It’s time for a new update to the vineyard story. This week 58 people were killed by a man who had carefully planned to kill -not individuals who had harmed him somehow – rather he chose to kill at random. I cannot begin to imagine the cost of the medical care alone. But worse, people will be imprisoned in fear, and their minds will replay endlessly the terror of that night. Hundreds more have lost limbs, will be in pain and disabled for the rest of their lives, will have to undergo countless hours of surgeries and medical procedures to be able to just move, to talk, or to eat. Their bones and bodily organs have been irreparably shattered by high powered bullets. Children have lost parents, parents are mourning children. Lives have not only been lost but ruined, for no purpose, no gain, and no apparent reason.

Before the 1960’s the 2nd amendment to the US constitution was not interpreted as pertaining to the use of weapons by citizens without need for them for food or protection.  Certainly, our founding fathers did not have, or even image, the use of automatic or semi-automatic weapons to kill innocent people enjoying music.

Yet, here we are, in a time and place where the only limit on the amount of ammunition you can buy is how much money you have. Mass shootings are now a part of the fabric of America.  Since the 2012 Sandy Hook Elementary School massacre, the US has seen 1,518 acts of gun violence in which at least four people were wounded or killed, according to the Gun Violence Archive website.  That’s nearly one mass shooting a day for the 1,754 days since that slaughter of the Connecticut children and teachers.  The crimes claimed the lives of 1,715 people and wounded more than 6,000 others – and Congress has not enacted any significant new gun legislation.  I repeatedly hear – but have not seen the numbers and names -that the majority of American voters want new gun control laws, but the gun lobby is funding election campaigns, and only the candidates who turn their backs on the issue of guns get the money.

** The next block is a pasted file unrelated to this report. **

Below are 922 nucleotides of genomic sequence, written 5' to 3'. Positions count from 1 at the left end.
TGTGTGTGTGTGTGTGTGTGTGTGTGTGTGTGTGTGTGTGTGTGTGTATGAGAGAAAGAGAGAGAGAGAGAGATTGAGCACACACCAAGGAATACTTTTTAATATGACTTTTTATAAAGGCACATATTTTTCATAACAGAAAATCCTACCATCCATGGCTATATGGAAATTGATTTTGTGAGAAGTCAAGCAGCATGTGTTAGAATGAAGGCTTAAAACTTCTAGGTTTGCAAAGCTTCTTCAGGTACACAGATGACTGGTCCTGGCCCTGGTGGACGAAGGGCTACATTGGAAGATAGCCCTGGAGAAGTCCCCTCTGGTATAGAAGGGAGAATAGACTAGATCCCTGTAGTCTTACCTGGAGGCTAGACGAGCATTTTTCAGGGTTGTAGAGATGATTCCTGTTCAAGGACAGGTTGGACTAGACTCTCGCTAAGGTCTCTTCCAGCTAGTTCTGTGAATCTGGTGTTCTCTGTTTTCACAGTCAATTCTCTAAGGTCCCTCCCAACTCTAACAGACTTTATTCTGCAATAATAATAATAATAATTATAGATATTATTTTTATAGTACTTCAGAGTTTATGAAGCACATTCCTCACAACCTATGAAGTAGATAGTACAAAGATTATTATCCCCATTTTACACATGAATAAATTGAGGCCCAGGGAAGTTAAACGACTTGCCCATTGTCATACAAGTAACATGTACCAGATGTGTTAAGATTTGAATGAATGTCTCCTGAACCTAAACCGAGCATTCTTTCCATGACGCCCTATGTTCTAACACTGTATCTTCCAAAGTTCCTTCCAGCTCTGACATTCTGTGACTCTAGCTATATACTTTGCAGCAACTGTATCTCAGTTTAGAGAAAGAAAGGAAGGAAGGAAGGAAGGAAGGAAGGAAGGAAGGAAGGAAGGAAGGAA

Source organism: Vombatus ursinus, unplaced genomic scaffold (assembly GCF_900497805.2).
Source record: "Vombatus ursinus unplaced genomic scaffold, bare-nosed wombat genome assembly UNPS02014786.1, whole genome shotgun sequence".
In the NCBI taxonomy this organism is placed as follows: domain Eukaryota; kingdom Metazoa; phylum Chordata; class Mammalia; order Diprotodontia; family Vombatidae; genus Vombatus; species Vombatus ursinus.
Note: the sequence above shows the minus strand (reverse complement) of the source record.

I have been told that the church should not be involved in political issues. Is “Thou shall not kill” a political issue? If so, then I am out of line. If not, then we must make some changes, for the vineyard is all shot up, there is blood everywhere, and the thorns are so thick that there can be no more wine of joy.

Curiously, 3 years ago, I preached my last homily at St Charles of Brazil Parish. It was the week of the parable of the    two sons being asked by their father to work in his vineyard, which we read last week. I updated that parable this way: The father said his son named Australia, “Go to work in the vineyard of social action.”  And the son replied,   “No, I don’t want to.  It is hard and contentious work.  People will be angry and argumentative.  It costs money.”  But the son named Australia saw blood on the ground, and he went to work. Agreement came and lives were saved.

The father said to his son named America, “Go to work in the vineyard of social action.”  And this son said, “Yes, I am tired of all these tears and empty school desks.”  But it was hard and contentious work.  People were angry and argumentative.  And the son named America went home, and sat down to watch “Dancing with the Stars” to help him forget.  Who did his father’s will?

So the vineyard story has not changed, at least for the better. Our memory of the covenant/ our relationship with God remains weak.  The thieves, the murderers, the liars, the cheaters, and the ones who bribe their way through the world, have not changed.  Evil seems to be thriving.  Darkness reigns, it would seem.  The future will go very badly – unless we hear the messages of Isaiah, Jesus, and God and take action.